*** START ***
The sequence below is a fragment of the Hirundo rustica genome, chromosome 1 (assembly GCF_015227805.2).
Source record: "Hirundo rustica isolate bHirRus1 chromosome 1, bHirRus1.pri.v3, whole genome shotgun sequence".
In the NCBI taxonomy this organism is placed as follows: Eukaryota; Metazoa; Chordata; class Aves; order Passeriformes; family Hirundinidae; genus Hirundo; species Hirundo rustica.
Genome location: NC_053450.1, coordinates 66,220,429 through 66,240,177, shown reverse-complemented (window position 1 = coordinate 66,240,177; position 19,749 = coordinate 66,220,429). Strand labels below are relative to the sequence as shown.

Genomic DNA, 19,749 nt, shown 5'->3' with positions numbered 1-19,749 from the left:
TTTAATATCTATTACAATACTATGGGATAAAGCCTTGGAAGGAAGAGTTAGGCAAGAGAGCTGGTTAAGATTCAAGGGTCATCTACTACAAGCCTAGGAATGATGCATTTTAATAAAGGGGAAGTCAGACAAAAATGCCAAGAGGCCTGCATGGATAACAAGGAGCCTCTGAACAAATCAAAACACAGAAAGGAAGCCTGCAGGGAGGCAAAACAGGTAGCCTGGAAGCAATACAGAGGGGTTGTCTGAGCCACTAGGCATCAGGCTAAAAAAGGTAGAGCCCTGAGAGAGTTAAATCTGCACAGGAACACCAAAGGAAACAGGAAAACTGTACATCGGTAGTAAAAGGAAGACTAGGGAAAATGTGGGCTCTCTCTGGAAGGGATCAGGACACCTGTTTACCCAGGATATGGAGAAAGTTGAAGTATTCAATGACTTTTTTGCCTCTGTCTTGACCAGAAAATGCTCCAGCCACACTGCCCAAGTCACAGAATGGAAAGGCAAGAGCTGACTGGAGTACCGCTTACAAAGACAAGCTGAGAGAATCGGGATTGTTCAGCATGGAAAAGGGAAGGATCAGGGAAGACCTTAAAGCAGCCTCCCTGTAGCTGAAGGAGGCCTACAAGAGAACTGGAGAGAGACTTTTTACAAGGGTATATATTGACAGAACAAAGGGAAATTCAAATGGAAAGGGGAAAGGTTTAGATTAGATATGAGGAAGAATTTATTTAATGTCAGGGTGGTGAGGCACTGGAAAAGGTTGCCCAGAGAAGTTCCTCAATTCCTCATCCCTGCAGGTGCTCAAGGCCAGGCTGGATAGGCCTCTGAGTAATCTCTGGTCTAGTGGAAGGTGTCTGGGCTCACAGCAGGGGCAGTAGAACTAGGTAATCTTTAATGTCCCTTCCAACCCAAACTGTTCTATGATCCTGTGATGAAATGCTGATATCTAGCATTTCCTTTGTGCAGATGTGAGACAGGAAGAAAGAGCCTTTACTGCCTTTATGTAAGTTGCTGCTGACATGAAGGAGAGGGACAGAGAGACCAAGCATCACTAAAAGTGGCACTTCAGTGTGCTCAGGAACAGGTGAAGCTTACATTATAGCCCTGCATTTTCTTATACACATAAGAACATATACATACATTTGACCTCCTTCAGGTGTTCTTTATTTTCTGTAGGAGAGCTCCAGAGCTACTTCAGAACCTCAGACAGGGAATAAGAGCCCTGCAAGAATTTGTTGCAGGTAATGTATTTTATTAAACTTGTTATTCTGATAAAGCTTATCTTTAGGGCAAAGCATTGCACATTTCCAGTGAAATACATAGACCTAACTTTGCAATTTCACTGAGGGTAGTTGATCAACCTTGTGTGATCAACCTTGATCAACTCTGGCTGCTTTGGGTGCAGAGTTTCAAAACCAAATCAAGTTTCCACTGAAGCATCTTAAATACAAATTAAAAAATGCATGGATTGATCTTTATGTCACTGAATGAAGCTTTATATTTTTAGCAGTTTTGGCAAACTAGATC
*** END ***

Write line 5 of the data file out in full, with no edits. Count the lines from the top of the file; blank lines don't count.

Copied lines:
Genomic DNA, 19,749 nt, shown 5'->3' with positions numbered 1-19,749 from the left: